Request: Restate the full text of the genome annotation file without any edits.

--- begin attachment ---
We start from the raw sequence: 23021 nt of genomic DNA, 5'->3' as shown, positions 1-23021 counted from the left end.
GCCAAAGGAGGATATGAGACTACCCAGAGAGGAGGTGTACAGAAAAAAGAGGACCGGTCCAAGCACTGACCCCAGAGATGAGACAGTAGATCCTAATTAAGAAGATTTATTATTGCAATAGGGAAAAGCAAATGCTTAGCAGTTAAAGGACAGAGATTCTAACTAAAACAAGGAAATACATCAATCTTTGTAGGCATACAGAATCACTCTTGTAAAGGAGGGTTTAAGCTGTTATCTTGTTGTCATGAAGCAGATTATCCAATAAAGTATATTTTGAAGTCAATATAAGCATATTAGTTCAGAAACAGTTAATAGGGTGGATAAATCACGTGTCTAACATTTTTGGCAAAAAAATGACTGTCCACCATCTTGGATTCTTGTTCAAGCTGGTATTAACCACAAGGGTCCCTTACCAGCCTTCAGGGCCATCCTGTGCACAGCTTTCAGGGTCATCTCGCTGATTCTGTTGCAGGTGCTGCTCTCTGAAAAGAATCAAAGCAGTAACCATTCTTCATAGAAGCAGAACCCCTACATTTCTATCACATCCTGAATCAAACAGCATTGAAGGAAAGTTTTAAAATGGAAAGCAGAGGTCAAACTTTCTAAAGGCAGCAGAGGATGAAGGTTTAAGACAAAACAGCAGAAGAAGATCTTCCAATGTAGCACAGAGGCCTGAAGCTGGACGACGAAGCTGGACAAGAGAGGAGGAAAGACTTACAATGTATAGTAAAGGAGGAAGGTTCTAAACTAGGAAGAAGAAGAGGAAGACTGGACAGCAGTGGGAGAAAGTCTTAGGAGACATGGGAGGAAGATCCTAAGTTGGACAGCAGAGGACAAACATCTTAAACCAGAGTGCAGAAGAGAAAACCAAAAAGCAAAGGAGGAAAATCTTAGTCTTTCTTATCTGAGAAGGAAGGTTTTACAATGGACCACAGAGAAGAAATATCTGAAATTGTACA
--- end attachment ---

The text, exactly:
We start from the raw sequence: 23021 nt of genomic DNA, 5'->3' as shown, positions 1-23021 counted from the left end.
GCCAAAGGAGGATATGAGACTACCCAGAGAGGAGGTGTACAGAAAAAAGAGGACCGGTCCAAGCACTGACCCCAGAGATGAGACAGTAGATCCTAATTAAGAAGATTTATTATTGCAATAGGGAAAAGCAAATGCTTAGCAGTTAAAGGACAGAGATTCTAACTAAAACAAGGAAATACATCAATCTTTGTAGGCATACAGAATCACTCTTGTAAAGGAGGGTTTAAGCTGTTATCTTGTTGTCATGAAGCAGATTATCCAATAAAGTATATTTTGAAGTCAATATAAGCATATTAGTTCAGAAACAGTTAATAGGGTGGATAAATCACGTGTCTAACATTTTTGGCAAAAAAATGACTGTCCACCATCTTGGATTCTTGTTCAAGCTGGTATTAACCACAAGGGTCCCTTACCAGCCTTCAGGGCCATCCTGTGCACAGCTTTCAGGGTCATCTCGCTGATTCTGTTGCAGGTGCTGCTCTCTGAAAAGAATCAAAGCAGTAACCATTCTTCATAGAAGCAGAACCCCTACATTTCTATCACATCCTGAATCAAACAGCATTGAAGGAAAGTTTTAAAATGGAAAGCAGAGGTCAAACTTTCTAAAGGCAGCAGAGGATGAAGGTTTAAGACAAAACAGCAGAAGAAGATCTTCCAATGTAGCACAGAGGCCTGAAGCTGGACGACGAAGCTGGACAAGAGAGGAGGAAAGACTTACAATGTATAGTAAAGGAGGAAGGTTCTAAACTAGGAAGAAGAAGAGGAAGACTGGACAGCAGTGGGAGAAAGTCTTAGGAGACATGGGAGGAAGATCCTAAGTTGGACAGCAGAGGACAAACATCTTAAACCAGAGTGCAGAAGAGAAAACCAAAAAGCAAAGGAGGAAAATCTTAGTCTTTCTTATCTGAGAAGGAAGGTTTTACAATGGACCACAGAGAAGAAATATCTGAAATTGTACA